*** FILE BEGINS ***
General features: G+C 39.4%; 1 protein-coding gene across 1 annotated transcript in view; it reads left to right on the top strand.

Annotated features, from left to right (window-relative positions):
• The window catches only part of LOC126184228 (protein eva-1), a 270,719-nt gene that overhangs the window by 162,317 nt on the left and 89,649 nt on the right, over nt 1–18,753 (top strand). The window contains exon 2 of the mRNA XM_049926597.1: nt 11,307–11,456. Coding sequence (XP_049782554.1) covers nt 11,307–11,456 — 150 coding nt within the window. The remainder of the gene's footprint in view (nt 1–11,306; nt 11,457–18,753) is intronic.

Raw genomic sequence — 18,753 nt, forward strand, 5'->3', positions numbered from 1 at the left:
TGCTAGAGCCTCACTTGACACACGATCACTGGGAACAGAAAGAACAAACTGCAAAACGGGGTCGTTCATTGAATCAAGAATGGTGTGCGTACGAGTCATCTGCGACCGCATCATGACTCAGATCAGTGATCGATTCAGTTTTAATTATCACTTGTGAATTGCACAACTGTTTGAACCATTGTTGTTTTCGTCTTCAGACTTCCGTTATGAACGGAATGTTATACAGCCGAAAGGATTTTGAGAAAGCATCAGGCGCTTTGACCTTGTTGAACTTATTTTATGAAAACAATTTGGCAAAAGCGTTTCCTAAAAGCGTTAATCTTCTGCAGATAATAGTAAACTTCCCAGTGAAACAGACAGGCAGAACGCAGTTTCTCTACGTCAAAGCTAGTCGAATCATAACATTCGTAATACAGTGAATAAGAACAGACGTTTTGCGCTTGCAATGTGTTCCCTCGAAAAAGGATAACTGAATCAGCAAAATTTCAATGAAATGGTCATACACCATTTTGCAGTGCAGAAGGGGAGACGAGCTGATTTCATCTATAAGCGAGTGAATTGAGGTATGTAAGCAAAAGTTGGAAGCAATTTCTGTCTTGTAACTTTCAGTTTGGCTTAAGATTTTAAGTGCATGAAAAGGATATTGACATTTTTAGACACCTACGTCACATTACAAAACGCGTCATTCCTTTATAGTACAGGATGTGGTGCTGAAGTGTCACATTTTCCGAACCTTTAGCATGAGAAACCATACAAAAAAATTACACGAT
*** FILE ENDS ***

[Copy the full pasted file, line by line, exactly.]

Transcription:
General features: G+C 39.4%; 1 protein-coding gene across 1 annotated transcript in view; it reads left to right on the top strand.

Annotated features, from left to right (window-relative positions):
• The window catches only part of LOC126184228 (protein eva-1), a 270,719-nt gene that overhangs the window by 162,317 nt on the left and 89,649 nt on the right, over nt 1–18,753 (top strand). The window contains exon 2 of the mRNA XM_049926597.1: nt 11,307–11,456. Coding sequence (XP_049782554.1) covers nt 11,307–11,456 — 150 coding nt within the window. The remainder of the gene's footprint in view (nt 1–11,306; nt 11,457–18,753) is intronic.

Raw genomic sequence — 18,753 nt, forward strand, 5'->3', positions numbered from 1 at the left:
TGCTAGAGCCTCACTTGACACACGATCACTGGGAACAGAAAGAACAAACTGCAAAACGGGGTCGTTCATTGAATCAAGAATGGTGTGCGTACGAGTCATCTGCGACCGCATCATGACTCAGATCAGTGATCGATTCAGTTTTAATTATCACTTGTGAATTGCACAACTGTTTGAACCATTGTTGTTTTCGTCTTCAGACTTCCGTTATGAACGGAATGTTATACAGCCGAAAGGATTTTGAGAAAGCATCAGGCGCTTTGACCTTGTTGAACTTATTTTATGAAAACAATTTGGCAAAAGCGTTTCCTAAAAGCGTTAATCTTCTGCAGATAATAGTAAACTTCCCAGTGAAACAGACAGGCAGAACGCAGTTTCTCTACGTCAAAGCTAGTCGAATCATAACATTCGTAATACAGTGAATAAGAACAGACGTTTTGCGCTTGCAATGTGTTCCCTCGAAAAAGGATAACTGAATCAGCAAAATTTCAATGAAATGGTCATACACCATTTTGCAGTGCAGAAGGGGAGACGAGCTGATTTCATCTATAAGCGAGTGAATTGAGGTATGTAAGCAAAAGTTGGAAGCAATTTCTGTCTTGTAACTTTCAGTTTGGCTTAAGATTTTAAGTGCATGAAAAGGATATTGACATTTTTAGACACCTACGTCACATTACAAAACGCGTCATTCCTTTATAGTACAGGATGTGGTGCTGAAGTGTCACATTTTCCGAACCTTTAGCATGAGAAACCATACAAAAAAATTACACGAT